Arkansas Secretary of State John Thurston intends to run for state treasurer next year, Thurston announced Wednesday.
Former state treasurer Mark Lowery died July 2, and Gov. Sarah Huckabee Sanders last Thursday appointed former Department of Finance and Administration Secretary Larry Walther to serve as state treasurer until January 2025.
In the 2024 elections, a state treasurer will be elected to serve the final two years of the four-year term for which Lowery was elected last November.
"Our state was dealt a loss with the unexpected passing of State Treasurer Mark Lowery. We continue to mourn his loss along with his family, friends, and staff," Thurston said in a news release announcing his bid for state treasurer. "With Governor Sanders' appointment of Larry Walther to fill the seat until the 2024 election, I am announcing my candidacy for the Office of Arkansas Treasurer of State."
He said it's been an honor to represent and serve the citizens of Arkansas as secretary of state since 2019 and as commissioner of state lands the preceding eight years.
"It is my intent to continue to serve the people of Arkansas with the same trust and integrity that they have come to know and expect from my administration," Thurston said.
Last November, the 50-year-old East End Republican was elected to his second four-year term as secretary of state and he's barred by term limits from running for a third term in the post. In the Republican primary last year, he survived a challenge from former Republican state Sen. Eddie Joe Williams of Cabot.
The state treasurer is responsible for the state treasury's investment portfolio of about $11 billion and serves on the state Board of Finance and the board of trustees for the Arkansas Public Employees Retirement System, the Arkansas Teacher Retirement System, the Arkansas State Highway Employees Retirement System and the Arkansas Development Finance Authority.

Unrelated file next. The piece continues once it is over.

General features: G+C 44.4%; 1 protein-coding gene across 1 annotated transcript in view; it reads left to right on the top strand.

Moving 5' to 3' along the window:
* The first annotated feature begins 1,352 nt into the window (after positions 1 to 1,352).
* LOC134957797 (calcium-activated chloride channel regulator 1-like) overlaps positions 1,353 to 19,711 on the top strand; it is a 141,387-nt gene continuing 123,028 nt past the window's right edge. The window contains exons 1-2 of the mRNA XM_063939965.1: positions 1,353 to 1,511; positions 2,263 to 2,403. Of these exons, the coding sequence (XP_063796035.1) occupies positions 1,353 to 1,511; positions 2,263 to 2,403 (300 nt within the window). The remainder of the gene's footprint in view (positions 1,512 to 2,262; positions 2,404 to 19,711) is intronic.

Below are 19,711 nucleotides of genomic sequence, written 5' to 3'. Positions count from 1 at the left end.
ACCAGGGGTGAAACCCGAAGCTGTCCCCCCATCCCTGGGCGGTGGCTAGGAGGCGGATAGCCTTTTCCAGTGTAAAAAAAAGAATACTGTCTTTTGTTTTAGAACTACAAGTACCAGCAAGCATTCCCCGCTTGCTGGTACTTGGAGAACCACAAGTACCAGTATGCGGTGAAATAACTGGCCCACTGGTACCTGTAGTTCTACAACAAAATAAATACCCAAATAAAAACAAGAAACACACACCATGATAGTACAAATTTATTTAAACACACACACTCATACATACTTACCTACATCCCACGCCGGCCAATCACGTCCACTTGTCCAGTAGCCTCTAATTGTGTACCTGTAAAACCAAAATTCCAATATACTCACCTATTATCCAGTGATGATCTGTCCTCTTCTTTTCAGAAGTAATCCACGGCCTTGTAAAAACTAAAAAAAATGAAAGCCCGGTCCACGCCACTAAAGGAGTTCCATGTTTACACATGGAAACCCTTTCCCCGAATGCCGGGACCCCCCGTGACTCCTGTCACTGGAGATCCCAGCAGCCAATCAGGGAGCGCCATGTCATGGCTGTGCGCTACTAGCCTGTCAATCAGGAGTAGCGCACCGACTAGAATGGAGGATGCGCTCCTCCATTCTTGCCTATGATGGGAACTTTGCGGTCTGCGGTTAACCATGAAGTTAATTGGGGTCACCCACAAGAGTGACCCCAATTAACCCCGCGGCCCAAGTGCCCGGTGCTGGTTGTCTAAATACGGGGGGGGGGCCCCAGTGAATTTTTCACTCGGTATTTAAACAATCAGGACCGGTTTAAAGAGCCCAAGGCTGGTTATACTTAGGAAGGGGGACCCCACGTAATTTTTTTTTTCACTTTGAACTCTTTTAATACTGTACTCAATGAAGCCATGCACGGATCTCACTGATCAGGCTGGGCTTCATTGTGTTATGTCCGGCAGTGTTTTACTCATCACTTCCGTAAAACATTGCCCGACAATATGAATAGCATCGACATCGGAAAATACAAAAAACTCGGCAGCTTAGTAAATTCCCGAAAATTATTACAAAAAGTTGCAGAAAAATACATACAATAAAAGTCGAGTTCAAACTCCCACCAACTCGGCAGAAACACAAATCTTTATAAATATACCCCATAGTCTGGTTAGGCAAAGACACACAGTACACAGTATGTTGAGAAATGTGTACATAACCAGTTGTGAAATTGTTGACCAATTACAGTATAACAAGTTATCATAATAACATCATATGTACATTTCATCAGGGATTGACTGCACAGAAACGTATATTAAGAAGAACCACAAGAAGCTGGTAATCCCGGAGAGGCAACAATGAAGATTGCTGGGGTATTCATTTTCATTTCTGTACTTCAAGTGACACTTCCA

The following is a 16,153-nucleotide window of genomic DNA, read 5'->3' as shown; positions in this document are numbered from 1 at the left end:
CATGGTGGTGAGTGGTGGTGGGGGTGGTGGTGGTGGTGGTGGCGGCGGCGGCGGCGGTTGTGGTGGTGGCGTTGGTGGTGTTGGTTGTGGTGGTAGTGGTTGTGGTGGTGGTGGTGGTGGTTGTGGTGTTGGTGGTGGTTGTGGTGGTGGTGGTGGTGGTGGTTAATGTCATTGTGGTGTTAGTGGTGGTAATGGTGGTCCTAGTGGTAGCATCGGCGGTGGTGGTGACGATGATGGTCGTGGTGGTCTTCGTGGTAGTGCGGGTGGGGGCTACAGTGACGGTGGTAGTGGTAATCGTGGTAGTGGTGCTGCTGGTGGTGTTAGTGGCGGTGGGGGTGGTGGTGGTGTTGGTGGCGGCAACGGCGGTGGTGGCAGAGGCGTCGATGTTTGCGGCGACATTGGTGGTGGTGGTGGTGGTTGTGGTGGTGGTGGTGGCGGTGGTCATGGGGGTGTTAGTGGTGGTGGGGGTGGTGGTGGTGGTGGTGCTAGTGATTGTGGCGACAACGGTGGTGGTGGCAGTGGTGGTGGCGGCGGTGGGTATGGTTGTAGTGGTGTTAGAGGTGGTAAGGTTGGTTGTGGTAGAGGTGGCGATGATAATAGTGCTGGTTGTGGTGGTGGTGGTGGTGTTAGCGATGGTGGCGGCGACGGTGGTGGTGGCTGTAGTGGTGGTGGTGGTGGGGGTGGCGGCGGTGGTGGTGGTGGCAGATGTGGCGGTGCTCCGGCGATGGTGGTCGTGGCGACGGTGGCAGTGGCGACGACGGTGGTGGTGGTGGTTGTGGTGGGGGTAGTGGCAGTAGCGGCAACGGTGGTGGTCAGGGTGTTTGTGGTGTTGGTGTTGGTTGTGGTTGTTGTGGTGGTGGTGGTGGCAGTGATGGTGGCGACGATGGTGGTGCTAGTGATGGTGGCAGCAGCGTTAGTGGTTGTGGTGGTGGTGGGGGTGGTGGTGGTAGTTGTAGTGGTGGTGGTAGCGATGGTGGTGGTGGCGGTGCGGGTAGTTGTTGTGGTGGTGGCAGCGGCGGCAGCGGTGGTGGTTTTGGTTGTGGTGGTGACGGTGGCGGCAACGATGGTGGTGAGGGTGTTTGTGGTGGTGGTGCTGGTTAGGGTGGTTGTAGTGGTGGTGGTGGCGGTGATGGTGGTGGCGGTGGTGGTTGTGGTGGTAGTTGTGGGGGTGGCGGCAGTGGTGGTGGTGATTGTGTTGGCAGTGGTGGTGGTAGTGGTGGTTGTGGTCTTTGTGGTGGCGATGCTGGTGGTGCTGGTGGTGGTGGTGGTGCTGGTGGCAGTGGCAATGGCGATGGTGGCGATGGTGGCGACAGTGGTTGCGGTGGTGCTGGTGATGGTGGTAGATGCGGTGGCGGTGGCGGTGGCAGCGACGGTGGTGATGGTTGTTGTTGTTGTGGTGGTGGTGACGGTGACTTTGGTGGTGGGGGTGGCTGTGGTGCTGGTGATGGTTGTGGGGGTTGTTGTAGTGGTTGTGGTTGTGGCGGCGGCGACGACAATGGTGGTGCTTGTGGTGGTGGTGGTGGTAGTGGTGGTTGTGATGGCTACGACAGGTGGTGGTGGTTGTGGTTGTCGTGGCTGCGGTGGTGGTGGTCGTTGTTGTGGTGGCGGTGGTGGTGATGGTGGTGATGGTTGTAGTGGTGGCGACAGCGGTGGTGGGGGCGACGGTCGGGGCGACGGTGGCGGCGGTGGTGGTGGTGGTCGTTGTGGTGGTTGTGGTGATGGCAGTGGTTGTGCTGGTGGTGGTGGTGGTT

The state treasurer is paid a salary of $98,564 a year, while the secretary of state is paid a salary of $104,362 a year.
Thurston said his experience in the transformation, modernization and transition of constitutional offices shows a proven track record of his commitment to service and integrity to the citizens of Arkansas.
"I am confident that with my experience and dedication to the people of Arkansas, I can continue to serve our state well in the role of State Treasurer," he said in his news release.
"As State Treasurer, I will continue to stand by my commitment to outstanding customer service, serving as a good steward of taxpayer's funds, advancing the technological resources available to businesses, and streamlining our online systems that serve Arkansans, state agencies, and other stakeholders," Thurston said. "I am humbled by the support I've received serving the people of Arkansas as Secretary of State and look forward to continuing my service as Arkansas State Treasurer."
At least a few former state lawmakers and others recently privately questioned whether Thurston could run for state treasurer while he serves as secretary of state under the Arkansas Constitution.